Adi Iskandar tries hard to keep up with the film factory that is TK Cheng by looking at his latest effort, ‘Baeu Baeu’.
‘Baeu Baeu’ (directly translated from Korean to ‘Actor Actor’) is TK Cheng’s latest short film. In writing this, I must admit that keeping up with his filmography is slightly more exhausting than I thought it would be. It feels like it was only a few months ago that his short film, ‘Men without Women looking for BananaFish, Girl without Cat telling her Story’, was making an appearance at the SeaShorts Film Festival; while that film traversed festivals in Malaysia, Australia and the Philippines, a slightly older one, ‘Salary’, was a nominee at the recent Malaysia International Film Festival, having already completed tours in Hong Kong and Bangladesh, among others.
Officially, they did not win in their respective categories, but this is one context where a failure to step to the top of the podium is no failure at all. Black and white do not work well in a world of grey, and it is in this friction circle that TK has made a strong effort to excel. His work is not without quality (‘Salary’, for instance, puts into the spotlight how migrant workers are treated in Malaysia, an unfortunately neverending issue), but this quantitative approach, hammering out a relatively high number of short films within a fairly limited timeframe, is admirable.
That roll TK is on continues for ‘Baeu Baeu’, which made its international festival bow in Nepal recently. It tells the story of Emily (Emily Chan), an aspiring actress who fails auditions partly because she is not Korean enough. A Chinese Malaysian, unfortunately her lineage hails from the wrong side of East Asia, as producers are keen on having people familiar and fluent in the ways of the Land of the Morning Calm. The film opens with her speaking haltingly in Korean. We then see her venting to her friend on the phone, when, almost out of nowhere, a Korean girl (Pauline Tan) sits next to her. Intrigued by her, Emily begins a conversation, one which potentially changes the course of her life.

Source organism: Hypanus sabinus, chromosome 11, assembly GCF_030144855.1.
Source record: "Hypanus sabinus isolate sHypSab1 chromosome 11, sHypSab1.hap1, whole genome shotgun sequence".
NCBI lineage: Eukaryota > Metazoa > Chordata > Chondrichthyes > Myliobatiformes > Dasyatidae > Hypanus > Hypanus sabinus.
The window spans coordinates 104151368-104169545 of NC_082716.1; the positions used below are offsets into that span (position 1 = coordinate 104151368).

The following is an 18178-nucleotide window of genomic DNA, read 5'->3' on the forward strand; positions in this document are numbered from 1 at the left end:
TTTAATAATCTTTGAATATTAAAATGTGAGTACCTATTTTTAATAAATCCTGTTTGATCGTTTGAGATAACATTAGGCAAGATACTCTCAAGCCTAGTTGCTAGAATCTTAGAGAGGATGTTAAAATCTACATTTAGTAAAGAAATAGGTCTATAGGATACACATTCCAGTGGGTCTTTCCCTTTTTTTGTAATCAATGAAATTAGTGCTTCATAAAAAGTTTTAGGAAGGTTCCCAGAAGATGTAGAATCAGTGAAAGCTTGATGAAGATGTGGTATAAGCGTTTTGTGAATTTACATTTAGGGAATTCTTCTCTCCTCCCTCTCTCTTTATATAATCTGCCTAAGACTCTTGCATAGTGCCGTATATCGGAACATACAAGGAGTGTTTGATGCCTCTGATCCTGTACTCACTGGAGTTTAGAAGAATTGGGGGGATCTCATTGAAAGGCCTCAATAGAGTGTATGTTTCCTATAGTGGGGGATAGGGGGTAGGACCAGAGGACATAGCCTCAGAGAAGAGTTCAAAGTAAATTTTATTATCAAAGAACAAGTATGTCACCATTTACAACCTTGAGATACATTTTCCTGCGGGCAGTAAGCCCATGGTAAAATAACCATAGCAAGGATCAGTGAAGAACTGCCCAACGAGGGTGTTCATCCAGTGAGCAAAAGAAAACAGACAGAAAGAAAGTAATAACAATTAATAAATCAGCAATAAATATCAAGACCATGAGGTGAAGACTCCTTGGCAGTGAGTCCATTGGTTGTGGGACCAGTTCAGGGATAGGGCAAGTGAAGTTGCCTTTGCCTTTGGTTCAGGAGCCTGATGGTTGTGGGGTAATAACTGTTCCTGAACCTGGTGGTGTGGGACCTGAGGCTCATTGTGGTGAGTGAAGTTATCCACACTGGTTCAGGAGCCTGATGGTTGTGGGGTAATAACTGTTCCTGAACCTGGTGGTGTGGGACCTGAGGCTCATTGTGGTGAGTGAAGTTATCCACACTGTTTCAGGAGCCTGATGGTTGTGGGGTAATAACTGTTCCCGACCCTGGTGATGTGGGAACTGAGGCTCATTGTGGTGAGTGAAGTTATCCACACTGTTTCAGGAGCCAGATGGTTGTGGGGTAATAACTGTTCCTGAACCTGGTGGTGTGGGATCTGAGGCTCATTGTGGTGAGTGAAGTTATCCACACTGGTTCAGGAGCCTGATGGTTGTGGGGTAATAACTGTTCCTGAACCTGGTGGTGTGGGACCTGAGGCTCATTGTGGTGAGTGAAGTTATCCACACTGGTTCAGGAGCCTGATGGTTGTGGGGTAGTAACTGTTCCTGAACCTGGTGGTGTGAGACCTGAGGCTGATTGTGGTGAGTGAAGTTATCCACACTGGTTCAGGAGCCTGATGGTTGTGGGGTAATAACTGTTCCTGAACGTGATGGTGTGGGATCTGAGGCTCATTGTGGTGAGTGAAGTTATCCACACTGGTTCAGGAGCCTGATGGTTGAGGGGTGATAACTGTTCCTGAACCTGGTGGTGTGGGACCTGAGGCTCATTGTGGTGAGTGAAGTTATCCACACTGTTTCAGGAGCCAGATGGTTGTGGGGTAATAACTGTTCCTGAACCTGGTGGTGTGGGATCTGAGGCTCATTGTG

This film works on a number of levels. The first is the multilayered issue of performance. On the uppermost surface, we’re looking at performance by way of a profession. Both Emily and the girl are aspiring actresses, an ambition seen as more achievable than ever before. In realising this, however, there can be a saturation of the market, ironically making it more difficult to make such dreams come true. I find it interesting that key moments of the film occur in and around a playground (with Emily’s flowing blue dress, it feels like there is an ‘Alice in Wonderland’ vibe as well), almost as if to suggest that the flights of fancy of our childhood is so close, yet so far away, for the background is not the foreground.
Thus, those who do wish to work in that industry seek ways to differentiate themselves while remaining appealing to the mainstream. How, though, can one be unique, yet fit in with society’s expectations? This is where the second layer of performance could be introduced, where people ‘perform’ in real life according to certain expectations. Coming back to the point, I believe a part of that sought-after niche is defined by mimicking a little of 1980s Malaysian policies in looking east. This attempt can be seen within a more racial lens. Without wishing to cast any malicious aspersions on TK’s own objectives for this film, I think any discussion of the Korean factor and its influence in the formation of Malaysian identities (or not) is incomplete without bearing in mind how it relates to the different races. Of course, such identities are already forms of performance to begin with, as people race (pun intended) to prove just how ‘Malay’, ‘Malaysian’ or ‘global’ they are, a state of affairs that can, at times, be disappointing.